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10 Things they don't tell you about being a resident

10 Things they don't tell you about being a resident

  1. Your pockets will hold all of the things (and your pants are expected to stay up)
    • Tip: keep your must have's in your white coat, so you can throw it on quickly and run out the door - and on the way to the trauma/rapid response/patient issue, you can redistribute as needed. This also makes a quick nap, if possible, much more comfortable 
    • Some things you should have: a few pens, your patient list and extra paper, stethoscope, trauma shears, pager, on call phone(s), and snacks. Always snacks. Cause you never know when you'll need one
       
  2. Your brain is supposed to have all of the things
    • That one small thing about 1 out of 25 of your patients? You'll need to know it
    • Tip: write everything down. It seems overwhelming but once you get into the groove, the big picture will emerge (or so they tell me)
       
  3. Even when you're exhausted beyond belief and broken down, you're not allowed to be a normal human
    • Doctors are expected to be better people in any and all circumstances, almost to a fault. We are expected to sacrifice everything, including our own well being, for the sake of patients. Now, there are times where the patient is too sick for a doctor to eat - absolutely. But the culture of medicine has made every single thing an urgent "must do right away" or else you're awful. It has made deprivation = good doctor
       
  4. You do as you're told... kinda.
    • You learn how to discern the most efficient / best way to do things is, how to deliver the same information in a different way, how to come up with your own approaches and organizational style - all despite what you're told. It's not only a learning experience, but it's also adapting to different preferences (real world struggles)
    • Residency is a job because you signed a contract and are paid salary, but then it isn't - you abide by hour restrictions and yet you still need to get the work done, restrictions or not
       
  5. Dance parties can solve a lot.
    • No, really. Sometimes you just have to dance it out.
       
  6. Pause when you're asked a question -- it's ok to answer later
    • Check the chart, including the medications and previous notes on the topic in question. Everyone is super helpful but trust no one but your own eyes and ears when it comes to information and how best to handle it. It may mean doing some research or asking a chief/attending, but not every answer has to be yes. It often feels like everyone knows more than you, but it's just because everything is new. You have the foundation to figure it out.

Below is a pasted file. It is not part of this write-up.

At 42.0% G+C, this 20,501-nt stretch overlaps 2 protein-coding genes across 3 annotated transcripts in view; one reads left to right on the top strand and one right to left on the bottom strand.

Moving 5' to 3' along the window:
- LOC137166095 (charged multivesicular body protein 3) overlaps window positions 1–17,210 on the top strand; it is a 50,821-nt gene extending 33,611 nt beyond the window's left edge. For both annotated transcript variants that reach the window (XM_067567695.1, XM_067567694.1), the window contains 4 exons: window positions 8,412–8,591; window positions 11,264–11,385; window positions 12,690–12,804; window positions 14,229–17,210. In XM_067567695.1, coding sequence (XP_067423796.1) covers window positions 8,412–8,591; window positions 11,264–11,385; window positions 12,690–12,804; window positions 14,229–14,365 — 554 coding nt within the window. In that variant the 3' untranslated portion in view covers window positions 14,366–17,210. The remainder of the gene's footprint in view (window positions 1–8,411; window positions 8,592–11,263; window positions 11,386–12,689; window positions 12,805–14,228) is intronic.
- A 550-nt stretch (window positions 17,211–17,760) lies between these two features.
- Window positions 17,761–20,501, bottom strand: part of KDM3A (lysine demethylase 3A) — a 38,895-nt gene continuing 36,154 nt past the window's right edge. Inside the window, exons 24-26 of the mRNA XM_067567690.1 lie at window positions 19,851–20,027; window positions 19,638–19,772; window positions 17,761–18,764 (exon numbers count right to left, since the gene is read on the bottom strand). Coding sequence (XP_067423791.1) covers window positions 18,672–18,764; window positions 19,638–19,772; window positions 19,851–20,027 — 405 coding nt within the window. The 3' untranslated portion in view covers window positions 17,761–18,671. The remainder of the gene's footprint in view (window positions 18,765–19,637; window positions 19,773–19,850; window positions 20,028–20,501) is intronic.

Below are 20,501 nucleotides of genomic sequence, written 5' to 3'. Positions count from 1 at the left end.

• On that note, even though residency is all about your training and learning, and people are there for support, you have to watch out for yourself. It's tough because you don't know what you don't know
       
  7. You're unsure if you're doing it right. 
    • And most likely, nobody will tell you unless you're doing something really, really wrong. You got the degree, you have your common sense, so do your best to figure it out
    • This, despite being a training program, is still expecting you to operate on a certain level
       
  8. You get better at storytelling.
    • Not only because your documentation requires it for organization and signing out to your co-residents (and attendings), but also because you are desperately trying to be the most efficient so you can get to the other million things on your to do list
    • You start to remember patients, their presentation and mechanism of injury, their lab trend, etc - which is so helpful when you have a large census
       
  9. You're an automatic teacher.
    • To your patients, your medical students (! I have my very own medical students), and to yourself. Always remember to be kind and give grace, especially to yourself as you are learning
       
  10. You can't turn it off.
    • Maybe this is for life, because I have heard many physicians speak to this - that you can't stop thinking about what you did or didn't do, that one case, and if you did the best for your patients. That you'll wake up at 2am all of a sudden and realize you didn't do something. I guess this is what happens when you're in a profession where you care for human life

       
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